How does he know my name? I thought as I looked around to see a cyclist beside me - and it turned out that he had seen my website - and moreover when we exchanged details I realised I had seen his website too when I was researching this trip! He is Erik Straarup from Denmark, a very well-known cyclist who is currently trying to break the record for lapping Oz for the third time, having failed on the first 2 occasions. The record is held by Australian Eugen Schilter, who has offered to pay the Australian Red Cross $50,000 if anyone beats his record of 55 days 17 hours and 8 minutes which he set a couple of years ago. It puts my 340 or so days to do this in stark contrast! Anyway Erik is ahead at the moment by 1.5 days - incredibly, today he cycled 302km from Mount Surprise to BBS! He left at 0200 today, as he always does, and the lorry driver I’d been talking to saw him at 0500 or so wayyy down the road to the east. Erik told me he gets to sleep when the sun goes down so he can get up at that early hour. He is carrying much less weight than me and has no stove, relying on buying food instead. He has numerous home-made attachments to his bike which hold small bottles, and just a kind of plastic box on his rear carrier. He’s set himself a target of 54 days for the attempt and this is day 32. What a guy! If you care to have a look and maybe check his progress over the next 3 weeks his website is .I promised to send the pic by e-mail to his wife, and I filled in a page in his little notebook to verify that I had seen him here today, for official verification purposes. It’s a shame we can’t spend a bit of time together, but he’ll be gone when I rise in the morning, way down the road and over the horizon! We actually only got a short chance to converse, unfortunately.
I cooked dinner and drank lots of fluid - I did drink more water today during the ride but obviously still not enough - it was a very hot day though and I was cycling at the hottest time, midday. I don’t feel the heat when riding though due to the moving air cooling me down. I just can’t stop guzzling. I have left the tent outer layer off tonight as there is virtually no chance of rain in this dry place - what a contrast to the wet tropical coast and Atherton Tablelands, which is only a few hundred km away! Everything here is bone dry, the creeks are just dust and there is no dew at all. Washing dries easily though!

DAY 187: Georgetown to Croydon

Mon 28th April 2008
150 km @ 18.0 km/hr
Sunny, 30 deg C
Elevation of destination 115 m
Distance to date 11074 km (6921 miles)

I slept lightly and woke up a few times, so at 0530 I got up so as to get an early start - this will be a long day unless I bail out and camp in the bush, which I am allowing for re water etc. just in case.
I was on the road at 0645, my earliest ever I think, and it’s a nice time to be riding - cool, colours look more vivid, and more wildlife. Birds were plentiful with Galahs everywhere, going around in packs of a dozen or two, and I saw the odd Roo / Wallaby. Black Kites were stalking me continually - I kept seeing their shadows on the road as they hovered above me - maybe they hope I will soon be a meal. I also noticed some Yellow Robins, and almost every tree contained a flock of birds I haven’t identified yet - the voice is similar to Mynahs i.e. startled screeching, but they have a bigger tail and are mostly grey and black.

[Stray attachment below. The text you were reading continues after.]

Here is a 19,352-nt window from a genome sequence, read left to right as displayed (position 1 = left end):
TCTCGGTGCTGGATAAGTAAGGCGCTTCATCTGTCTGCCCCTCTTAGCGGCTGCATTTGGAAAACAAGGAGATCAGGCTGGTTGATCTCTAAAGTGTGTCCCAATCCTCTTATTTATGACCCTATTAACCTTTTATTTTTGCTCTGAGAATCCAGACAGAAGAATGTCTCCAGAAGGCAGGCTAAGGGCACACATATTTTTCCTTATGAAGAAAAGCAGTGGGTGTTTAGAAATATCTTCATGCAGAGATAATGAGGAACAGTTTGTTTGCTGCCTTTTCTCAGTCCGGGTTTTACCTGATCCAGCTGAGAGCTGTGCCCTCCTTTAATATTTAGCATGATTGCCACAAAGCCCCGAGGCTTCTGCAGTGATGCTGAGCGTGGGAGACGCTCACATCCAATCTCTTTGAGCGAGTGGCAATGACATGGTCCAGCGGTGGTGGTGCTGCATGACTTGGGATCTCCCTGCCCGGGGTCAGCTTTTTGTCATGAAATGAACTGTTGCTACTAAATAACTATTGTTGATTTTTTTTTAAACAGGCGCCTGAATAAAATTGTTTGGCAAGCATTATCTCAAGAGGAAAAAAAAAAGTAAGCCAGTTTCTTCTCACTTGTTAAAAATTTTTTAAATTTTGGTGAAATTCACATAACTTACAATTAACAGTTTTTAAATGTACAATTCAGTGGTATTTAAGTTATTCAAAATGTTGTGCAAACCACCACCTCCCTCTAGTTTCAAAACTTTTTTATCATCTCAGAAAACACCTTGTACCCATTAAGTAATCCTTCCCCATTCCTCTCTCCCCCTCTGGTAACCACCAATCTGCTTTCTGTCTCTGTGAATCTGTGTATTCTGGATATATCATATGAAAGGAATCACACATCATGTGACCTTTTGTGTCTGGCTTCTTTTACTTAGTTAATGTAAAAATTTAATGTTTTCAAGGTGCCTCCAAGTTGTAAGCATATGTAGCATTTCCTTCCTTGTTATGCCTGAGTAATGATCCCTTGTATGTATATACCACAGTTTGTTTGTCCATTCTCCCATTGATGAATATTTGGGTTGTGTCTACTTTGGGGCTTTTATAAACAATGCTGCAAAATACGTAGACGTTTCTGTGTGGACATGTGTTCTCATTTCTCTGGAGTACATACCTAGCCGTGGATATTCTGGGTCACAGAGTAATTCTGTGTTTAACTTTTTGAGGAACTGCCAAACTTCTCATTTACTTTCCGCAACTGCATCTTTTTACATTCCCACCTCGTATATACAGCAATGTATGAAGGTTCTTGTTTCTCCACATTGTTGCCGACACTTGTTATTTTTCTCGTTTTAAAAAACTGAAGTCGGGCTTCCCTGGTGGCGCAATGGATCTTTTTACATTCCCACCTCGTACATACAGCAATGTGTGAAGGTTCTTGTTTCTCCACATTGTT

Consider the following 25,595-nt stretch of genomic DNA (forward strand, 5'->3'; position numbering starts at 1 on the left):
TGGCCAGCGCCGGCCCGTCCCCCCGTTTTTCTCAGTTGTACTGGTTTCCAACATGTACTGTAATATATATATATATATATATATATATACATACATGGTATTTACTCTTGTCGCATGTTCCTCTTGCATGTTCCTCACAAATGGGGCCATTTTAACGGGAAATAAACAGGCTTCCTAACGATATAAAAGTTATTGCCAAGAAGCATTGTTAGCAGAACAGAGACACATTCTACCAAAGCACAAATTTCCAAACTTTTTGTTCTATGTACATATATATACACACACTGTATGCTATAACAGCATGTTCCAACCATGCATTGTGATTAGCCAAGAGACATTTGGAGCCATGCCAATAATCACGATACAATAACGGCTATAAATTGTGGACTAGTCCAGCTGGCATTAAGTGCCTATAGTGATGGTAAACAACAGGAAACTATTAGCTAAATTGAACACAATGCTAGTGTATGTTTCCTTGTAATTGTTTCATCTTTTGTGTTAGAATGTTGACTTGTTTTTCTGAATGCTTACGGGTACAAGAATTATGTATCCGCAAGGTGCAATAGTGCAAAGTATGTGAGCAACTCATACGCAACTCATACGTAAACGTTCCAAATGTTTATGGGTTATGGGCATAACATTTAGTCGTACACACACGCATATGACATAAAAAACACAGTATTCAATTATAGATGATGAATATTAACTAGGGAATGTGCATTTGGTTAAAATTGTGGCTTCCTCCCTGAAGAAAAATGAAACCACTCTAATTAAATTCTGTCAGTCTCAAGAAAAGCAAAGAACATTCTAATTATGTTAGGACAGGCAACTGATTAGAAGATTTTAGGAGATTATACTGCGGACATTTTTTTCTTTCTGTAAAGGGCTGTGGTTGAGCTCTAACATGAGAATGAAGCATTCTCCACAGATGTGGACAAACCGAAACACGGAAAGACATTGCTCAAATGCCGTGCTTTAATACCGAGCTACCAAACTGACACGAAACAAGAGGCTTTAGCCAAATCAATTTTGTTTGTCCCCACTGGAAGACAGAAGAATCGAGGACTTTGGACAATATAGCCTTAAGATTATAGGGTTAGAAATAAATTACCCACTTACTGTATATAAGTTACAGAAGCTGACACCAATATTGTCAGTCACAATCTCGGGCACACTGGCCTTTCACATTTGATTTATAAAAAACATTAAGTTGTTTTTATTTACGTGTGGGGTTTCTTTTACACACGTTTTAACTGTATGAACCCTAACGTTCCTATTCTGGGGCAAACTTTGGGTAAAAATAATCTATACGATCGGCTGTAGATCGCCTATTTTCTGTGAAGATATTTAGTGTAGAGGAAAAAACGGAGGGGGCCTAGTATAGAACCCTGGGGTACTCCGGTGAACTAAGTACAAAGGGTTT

For the first 20km the road undulates somewhat but then settles down to almost flat (actually it descends very slowly). The wind was light and variable for much of the day and not a great deal of help to me. The sun blazed away all day with no cloud cover. For the most part today it is fairly easy to find some shade and somewhere to lean the bike - even a log or stone to sit on if you’re patient and wait a few minutes. I had taken 8 litres of water in case I camped in the bush, so I had plenty to keep wetting the sock-covered drinking bottle to keep it cool. However late in the day I detected a funny taste to the water from the 6 litre bag, and I remembered that I hadn’t rinsed it out before filling this morning - that’s very careless, especially as I already have the trots, and I don’t want a double dose thank you!
After 21km the Cumberland ghost town ruins lie just off the road so I went to have a look, but only the chimney stands, and there’s no interpretation to inform what it’s all about. Behind the chimney is a small lake / wetlands, where a flock of Magpie Geese were nesting, as were the Egrets and some Herons.
From here there’s nothing to see of significance until the Gilbert River, which is about 300m wide in the wet but reduced to a trickle today. I stopped to take a couple of pics but it was very hot and I soon got back on the bike for the cooling breeze. There are no houses or other building visible from the road anywhere in this section, although there are some farms well away from the road judging by the few drives I saw. Just near the Gilbert River was a fruit stall sign and I got all excited at the prospect of a fruit ‘treat’ but it was closed (:-<) - cruel. I only had biscuits as I was unable to buy bread in Georgetown and forgot to look for some nuts, which always make a good snack. After Gilbert River the scenery is all the same, mile after mile, and it takes a special brand of concentration to avoid this getting tedious - I tend to think about what I want to do in the future, or tonight even...that kind of thing. The odd wave from a motorist helps. Funnily enough, I rarely get a wave from anyone towing a boat, but usually get one from someone towing a caravan - why is that? Some 75% of today’s road has been modernised; the rest still single track. Still less than 15 vehicles per hour I’d say, so pretty peaceful. My saddle sores were not so painful today thankfully. I went through a bad patch after 100km when I still had another 50 to go, but rode through it and got motivated again with only 20 to go. Camden looks much like Georgetown - 1 pub, 1 store etc and first thing was to get an iced coffee that I’d been dreaming about for hours, before setting up in the CP ($11/nt for 1 person). There’s a nice 25m pool here and I was in as soon as the tent was up, but boy was it cold - refreshing though. It has been getting quite cool at night lately - probably down to 7 or 8 degrees - and I’m glad of my 3-season sleeping bag. There’s no heavy dew though like there was on the Atherton Tablelands; it’s much drier down here. All the smaller creeks are bone dry and only 2 rivers had water, and not so much at that. I managed to get some cash at last, from the pub bar, and hads intended to go and have dinner there with a couple of beers, but my digestion system was in overdrive and I just didn’t feel like straying far. I have to get this sorted, but there’s not even a chemist for another 150km at Normanton, so unless I can get to see a doctor here I’ll probably have to wait a couple of days. The water in the CP tasted awful after the water co. had done something, and no way could I even drink tea made with the stuff - but the manageress showed me her rainwater tank so I helped myself to that, which was a dramatic improvement.